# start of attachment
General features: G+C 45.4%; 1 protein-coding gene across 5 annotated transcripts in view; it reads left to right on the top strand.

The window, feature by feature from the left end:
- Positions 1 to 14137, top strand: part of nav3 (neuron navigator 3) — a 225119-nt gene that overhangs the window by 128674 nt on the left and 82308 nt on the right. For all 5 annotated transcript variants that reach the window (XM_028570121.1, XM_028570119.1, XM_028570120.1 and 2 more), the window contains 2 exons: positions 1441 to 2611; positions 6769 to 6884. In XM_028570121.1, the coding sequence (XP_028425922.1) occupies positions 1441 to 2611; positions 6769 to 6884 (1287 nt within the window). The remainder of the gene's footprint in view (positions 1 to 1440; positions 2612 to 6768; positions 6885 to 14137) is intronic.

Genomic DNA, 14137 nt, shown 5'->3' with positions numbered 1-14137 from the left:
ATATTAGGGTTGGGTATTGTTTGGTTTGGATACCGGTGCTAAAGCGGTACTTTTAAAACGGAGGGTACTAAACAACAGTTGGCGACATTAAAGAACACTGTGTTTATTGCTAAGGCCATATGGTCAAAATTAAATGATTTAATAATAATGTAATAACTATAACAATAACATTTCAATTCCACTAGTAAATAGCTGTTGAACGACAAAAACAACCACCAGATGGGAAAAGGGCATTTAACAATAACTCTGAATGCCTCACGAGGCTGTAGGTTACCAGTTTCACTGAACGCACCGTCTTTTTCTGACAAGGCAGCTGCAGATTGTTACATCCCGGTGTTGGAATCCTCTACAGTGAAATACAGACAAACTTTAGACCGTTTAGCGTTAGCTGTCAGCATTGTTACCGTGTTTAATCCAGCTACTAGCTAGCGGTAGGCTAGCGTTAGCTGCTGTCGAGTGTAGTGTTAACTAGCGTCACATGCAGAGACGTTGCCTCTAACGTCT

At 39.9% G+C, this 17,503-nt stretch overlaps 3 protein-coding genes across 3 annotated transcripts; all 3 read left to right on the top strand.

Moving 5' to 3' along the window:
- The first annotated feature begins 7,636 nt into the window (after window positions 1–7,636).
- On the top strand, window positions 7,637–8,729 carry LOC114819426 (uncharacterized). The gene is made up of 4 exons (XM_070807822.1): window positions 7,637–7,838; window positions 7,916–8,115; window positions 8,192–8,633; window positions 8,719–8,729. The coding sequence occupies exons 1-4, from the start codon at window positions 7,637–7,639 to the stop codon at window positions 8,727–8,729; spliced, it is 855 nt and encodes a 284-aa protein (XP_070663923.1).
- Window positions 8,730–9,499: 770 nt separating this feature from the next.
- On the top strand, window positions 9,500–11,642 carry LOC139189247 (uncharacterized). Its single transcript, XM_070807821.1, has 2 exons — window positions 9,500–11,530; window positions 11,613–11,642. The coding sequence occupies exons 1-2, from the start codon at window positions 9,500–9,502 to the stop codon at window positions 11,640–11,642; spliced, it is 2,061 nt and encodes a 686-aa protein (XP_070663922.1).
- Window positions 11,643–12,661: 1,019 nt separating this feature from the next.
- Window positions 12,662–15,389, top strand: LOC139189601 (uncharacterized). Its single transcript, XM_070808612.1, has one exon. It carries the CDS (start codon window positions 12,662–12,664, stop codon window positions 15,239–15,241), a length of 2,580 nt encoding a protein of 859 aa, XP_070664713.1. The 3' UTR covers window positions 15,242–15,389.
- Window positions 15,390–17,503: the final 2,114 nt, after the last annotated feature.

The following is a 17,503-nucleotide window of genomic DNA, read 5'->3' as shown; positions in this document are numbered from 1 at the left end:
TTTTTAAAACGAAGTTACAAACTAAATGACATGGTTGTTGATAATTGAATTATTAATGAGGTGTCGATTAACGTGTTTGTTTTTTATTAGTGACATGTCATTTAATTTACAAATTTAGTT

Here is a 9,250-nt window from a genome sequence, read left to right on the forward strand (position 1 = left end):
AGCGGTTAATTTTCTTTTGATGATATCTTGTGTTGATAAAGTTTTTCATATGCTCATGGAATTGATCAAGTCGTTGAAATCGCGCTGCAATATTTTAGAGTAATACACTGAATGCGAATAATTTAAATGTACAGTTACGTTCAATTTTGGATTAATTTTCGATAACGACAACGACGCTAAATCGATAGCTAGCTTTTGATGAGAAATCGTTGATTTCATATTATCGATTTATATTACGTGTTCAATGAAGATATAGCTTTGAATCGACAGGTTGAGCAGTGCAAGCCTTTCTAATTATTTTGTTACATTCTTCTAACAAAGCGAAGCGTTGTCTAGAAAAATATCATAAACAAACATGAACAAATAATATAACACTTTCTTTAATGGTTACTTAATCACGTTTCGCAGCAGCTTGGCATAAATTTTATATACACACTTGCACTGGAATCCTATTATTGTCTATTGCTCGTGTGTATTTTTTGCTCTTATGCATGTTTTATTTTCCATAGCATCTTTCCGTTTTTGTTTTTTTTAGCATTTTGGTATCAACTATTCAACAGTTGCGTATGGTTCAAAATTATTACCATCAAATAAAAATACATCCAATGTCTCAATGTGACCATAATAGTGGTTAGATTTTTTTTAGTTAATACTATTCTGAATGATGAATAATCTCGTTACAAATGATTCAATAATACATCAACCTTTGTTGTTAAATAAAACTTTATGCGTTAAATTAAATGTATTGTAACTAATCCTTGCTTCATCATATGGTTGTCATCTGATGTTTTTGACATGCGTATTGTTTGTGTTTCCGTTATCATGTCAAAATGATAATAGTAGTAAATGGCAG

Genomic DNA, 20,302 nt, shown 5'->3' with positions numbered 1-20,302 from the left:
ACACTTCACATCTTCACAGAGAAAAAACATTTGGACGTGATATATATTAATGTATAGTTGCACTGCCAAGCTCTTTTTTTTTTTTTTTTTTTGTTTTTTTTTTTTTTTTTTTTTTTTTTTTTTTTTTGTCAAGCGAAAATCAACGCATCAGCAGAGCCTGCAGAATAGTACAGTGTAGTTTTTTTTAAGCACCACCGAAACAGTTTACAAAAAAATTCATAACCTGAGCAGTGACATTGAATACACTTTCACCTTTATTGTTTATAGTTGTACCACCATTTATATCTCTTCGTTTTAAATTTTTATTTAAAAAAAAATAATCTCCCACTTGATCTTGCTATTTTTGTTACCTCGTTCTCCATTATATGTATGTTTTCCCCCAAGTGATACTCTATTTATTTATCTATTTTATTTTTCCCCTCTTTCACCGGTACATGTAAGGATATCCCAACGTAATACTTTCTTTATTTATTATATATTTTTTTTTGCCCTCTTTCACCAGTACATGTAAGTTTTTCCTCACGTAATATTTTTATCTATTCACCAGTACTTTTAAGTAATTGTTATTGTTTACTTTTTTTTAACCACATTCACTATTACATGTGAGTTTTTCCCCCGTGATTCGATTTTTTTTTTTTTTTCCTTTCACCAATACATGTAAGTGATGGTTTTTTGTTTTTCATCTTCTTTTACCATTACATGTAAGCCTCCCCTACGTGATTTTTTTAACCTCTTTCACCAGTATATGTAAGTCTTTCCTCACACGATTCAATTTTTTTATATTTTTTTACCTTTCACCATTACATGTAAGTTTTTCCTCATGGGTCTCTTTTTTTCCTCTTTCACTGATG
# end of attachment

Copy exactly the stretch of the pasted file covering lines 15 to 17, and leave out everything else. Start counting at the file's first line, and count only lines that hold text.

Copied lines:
The following is a 17,503-nucleotide window of genomic DNA, read 5'->3' as shown; positions in this document are numbered from 1 at the left end:
TTTTTAAAACGAAGTTACAAACTAAATGACATGGTTGTTGATAATTGAATTATTAATGAGGTGTCGATTAACGTGTTTGTTTTTTATTAGTGACATGTCATTTAATTTACAAATTTAGTT

Here is a 9,250-nt window from a genome sequence, read left to right on the forward strand (position 1 = left end):